San Juan National Forest

Around the Forest

In the frontier mining town of Durango, visitors can hop aboard the coal-fired, steam-powered Durango and Silverton Narrow Gauge Railroad, which snakes its way upward through the Animas River Canyon for 45 miles until it reaches Silverton and an elevation exceeding 11,000 feet. Downtown Durango boasts a variety of restaurants, galleries, and lodging including the Strater Hotel—a classic landmark of the Victorian era completed in 1887. Just outside Durango, hikers can embark on the 469-mile journey to Denver along the Colorado Trail. At the southern end of the National Forest, the twin-stone spires of Chimney Rock rise high above the architectural ruins of the Anasazi Indians. Anasazi is a Navajo Indian word meaning "ancient ones"it is used to describe the Ancestral Puebloans who first inhabited the site one thousand years ago, but who subsequently and mysteriously vanished.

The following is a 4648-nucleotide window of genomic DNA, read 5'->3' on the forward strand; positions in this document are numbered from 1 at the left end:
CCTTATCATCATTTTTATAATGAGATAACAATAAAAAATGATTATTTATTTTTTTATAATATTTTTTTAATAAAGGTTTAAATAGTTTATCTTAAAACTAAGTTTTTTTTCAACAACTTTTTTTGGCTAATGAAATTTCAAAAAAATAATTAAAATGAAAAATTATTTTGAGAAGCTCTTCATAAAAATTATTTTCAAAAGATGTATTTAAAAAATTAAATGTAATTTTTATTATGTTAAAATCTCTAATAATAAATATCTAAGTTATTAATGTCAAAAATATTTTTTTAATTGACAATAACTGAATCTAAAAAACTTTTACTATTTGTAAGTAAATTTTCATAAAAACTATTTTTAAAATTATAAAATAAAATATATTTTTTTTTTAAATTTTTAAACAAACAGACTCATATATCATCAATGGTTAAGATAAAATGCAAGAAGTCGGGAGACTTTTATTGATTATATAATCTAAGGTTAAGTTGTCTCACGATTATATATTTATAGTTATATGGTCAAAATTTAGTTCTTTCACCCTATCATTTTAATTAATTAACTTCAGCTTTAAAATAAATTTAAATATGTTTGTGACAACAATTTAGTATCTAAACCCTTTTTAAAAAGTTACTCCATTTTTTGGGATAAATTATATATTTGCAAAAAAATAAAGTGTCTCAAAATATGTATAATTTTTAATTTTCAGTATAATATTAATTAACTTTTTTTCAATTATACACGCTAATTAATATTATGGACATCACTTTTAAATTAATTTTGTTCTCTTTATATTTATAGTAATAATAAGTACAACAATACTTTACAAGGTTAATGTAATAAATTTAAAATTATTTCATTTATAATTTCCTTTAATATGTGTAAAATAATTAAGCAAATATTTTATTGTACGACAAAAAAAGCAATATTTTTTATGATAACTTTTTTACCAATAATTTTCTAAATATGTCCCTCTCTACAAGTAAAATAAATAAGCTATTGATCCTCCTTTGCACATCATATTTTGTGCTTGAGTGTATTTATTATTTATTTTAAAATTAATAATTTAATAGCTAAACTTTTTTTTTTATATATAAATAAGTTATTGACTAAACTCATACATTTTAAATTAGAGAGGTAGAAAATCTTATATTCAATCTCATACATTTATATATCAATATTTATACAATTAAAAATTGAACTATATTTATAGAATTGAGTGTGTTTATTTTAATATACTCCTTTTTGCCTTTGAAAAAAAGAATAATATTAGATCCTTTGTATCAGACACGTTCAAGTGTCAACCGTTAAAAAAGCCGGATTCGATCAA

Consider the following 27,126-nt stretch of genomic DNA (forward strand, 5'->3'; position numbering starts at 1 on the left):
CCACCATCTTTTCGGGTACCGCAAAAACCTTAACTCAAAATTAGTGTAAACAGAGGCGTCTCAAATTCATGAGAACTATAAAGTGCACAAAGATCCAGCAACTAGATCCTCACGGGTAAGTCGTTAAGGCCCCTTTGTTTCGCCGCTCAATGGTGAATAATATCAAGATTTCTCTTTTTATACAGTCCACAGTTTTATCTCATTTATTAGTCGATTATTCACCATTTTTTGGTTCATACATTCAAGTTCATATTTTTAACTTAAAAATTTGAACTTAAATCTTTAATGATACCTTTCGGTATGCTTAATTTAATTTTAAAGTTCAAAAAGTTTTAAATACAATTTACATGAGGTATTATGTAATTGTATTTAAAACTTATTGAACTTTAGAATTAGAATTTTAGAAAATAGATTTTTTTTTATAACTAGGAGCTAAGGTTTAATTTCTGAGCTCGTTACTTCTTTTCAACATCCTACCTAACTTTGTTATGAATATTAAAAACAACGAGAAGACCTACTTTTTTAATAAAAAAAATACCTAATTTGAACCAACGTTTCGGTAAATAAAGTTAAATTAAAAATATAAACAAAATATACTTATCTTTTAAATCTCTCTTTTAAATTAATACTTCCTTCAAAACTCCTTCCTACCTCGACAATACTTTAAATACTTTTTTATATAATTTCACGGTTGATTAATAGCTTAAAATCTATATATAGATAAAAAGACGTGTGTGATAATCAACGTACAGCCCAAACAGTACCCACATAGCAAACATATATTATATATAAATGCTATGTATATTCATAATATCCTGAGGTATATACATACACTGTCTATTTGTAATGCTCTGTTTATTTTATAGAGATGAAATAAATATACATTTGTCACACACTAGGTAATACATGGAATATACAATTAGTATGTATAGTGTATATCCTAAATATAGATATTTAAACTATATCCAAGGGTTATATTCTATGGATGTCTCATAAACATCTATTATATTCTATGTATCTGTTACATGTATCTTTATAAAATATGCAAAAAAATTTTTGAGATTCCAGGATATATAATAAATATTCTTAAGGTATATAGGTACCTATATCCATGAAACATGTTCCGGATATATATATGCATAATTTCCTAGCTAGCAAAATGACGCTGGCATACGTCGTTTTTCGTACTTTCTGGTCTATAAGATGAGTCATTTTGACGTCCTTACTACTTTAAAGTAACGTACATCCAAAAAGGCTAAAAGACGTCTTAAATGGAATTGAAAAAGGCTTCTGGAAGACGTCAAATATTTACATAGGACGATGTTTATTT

To the southwest, visitors can also explore the Anasazi cliff dwellings at Mesa Verde National Park. These dwellings, inhabited from A.D. 600 to A.D. 1300, melt seamlessly into the cliff's sheer rock face. The Anasazi Heritage Center in Dolores is an archaeological museum that provides an excellent historical overview of the Anasazi culture and other Native cultures in the Four Corners region.

Published: 29 Apr 2002 | Last Updated: 9 Nov 2011
Details mentioned in this article were accurate at the time of publication


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